This article on Raga and Dwesha is an excerpt from the soon-to-be-published book, The Bhagavad Gita for Awakening, by Abbot George Burke.
However, with attraction and aversion eliminated, even though moving amongst objects of sense, by self-restraint, the self-controlled attains tranquility (Bhagavad Gita 2:64).
The words translated “desire” and “hatred” are raga and dwesha. Raga is both emotional (instinctual) and intellectual desire. It may range from simple liking or preference to intense desire and attraction. Dwesha is the opposite. It is aversion/avoidance in relation to an object, implying dislike. This, too, can be emotional (instinctual) or intellectual, ranging from simple non-preference to intense repulsion, antipathy and even hatred.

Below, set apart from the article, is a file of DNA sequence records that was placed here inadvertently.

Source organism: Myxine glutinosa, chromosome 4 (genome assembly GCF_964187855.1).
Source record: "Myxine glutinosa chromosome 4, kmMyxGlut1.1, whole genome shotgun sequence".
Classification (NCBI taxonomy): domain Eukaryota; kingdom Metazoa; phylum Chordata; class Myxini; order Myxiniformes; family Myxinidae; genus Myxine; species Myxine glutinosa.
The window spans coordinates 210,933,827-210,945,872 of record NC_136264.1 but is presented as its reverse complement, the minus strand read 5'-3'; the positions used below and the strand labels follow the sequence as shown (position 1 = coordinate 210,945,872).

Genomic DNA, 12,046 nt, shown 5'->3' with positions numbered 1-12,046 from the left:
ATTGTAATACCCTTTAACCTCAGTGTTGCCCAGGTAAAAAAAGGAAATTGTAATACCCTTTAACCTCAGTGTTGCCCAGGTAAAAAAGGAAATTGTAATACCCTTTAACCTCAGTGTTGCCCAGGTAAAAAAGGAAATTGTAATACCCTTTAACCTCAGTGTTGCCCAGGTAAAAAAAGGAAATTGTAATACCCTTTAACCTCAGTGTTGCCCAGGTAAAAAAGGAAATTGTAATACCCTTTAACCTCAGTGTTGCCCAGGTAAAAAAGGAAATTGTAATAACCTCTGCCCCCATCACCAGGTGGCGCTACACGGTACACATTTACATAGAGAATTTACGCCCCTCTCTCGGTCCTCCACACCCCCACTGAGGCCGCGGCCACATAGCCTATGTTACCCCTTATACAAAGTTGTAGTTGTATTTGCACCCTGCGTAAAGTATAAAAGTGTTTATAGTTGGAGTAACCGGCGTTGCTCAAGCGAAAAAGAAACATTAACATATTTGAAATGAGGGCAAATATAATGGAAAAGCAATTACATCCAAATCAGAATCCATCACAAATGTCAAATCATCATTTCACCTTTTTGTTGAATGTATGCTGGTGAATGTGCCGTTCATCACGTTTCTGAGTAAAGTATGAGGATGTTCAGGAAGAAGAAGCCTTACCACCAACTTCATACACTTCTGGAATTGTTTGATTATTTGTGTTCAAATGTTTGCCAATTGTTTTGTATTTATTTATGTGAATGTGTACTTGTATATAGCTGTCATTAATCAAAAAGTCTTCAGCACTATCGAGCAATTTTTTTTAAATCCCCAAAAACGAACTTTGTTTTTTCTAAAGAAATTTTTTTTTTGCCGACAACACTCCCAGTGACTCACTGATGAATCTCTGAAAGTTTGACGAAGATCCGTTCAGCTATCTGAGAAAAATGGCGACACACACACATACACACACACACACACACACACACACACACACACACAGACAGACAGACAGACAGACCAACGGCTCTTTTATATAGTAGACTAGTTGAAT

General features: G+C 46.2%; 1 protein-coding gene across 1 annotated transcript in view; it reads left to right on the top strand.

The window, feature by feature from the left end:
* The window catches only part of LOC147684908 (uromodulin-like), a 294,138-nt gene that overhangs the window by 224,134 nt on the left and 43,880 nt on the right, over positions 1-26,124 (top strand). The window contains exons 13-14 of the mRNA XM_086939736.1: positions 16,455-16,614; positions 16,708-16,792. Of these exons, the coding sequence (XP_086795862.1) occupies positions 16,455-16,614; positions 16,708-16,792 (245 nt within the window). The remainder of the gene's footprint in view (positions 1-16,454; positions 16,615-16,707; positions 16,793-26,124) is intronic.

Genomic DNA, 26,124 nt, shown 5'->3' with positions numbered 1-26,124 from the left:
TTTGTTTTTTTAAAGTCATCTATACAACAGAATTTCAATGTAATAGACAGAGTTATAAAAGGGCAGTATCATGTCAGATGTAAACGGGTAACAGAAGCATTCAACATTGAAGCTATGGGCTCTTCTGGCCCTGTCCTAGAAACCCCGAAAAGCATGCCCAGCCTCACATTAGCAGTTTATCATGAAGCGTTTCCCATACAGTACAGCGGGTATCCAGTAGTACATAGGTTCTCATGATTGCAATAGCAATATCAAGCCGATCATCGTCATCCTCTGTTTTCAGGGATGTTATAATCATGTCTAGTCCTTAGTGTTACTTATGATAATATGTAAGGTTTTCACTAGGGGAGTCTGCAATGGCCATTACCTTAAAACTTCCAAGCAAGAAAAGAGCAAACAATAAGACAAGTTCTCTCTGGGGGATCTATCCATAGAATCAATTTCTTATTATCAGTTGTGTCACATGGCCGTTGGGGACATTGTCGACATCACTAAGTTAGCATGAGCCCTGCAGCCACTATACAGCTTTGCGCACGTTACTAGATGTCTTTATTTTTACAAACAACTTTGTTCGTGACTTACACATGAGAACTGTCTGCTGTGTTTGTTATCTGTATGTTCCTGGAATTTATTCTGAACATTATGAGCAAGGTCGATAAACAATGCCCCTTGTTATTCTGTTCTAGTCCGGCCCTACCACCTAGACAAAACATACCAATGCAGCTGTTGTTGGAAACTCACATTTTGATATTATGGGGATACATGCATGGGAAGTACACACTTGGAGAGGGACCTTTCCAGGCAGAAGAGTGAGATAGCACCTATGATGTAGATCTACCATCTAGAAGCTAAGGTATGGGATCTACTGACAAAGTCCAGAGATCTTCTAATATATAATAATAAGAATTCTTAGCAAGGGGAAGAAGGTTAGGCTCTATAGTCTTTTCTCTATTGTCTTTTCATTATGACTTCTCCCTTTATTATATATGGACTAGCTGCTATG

We must keep in mind that anything can grow and change. Therefore simple liking can develop into intense craving, and mild dislike can turn into intense aversion or hatred. And since opposites are intrinsically linked to one another and can even turn into one another, the philosophical and yogic texts frequently speak of raga-dwesha, the continual cycling back and forth between desire/aversion and like/dislike.
Obviously, this makes for a confused and fragmented life and mind, something from which any sensible person would wish to extricate himself.
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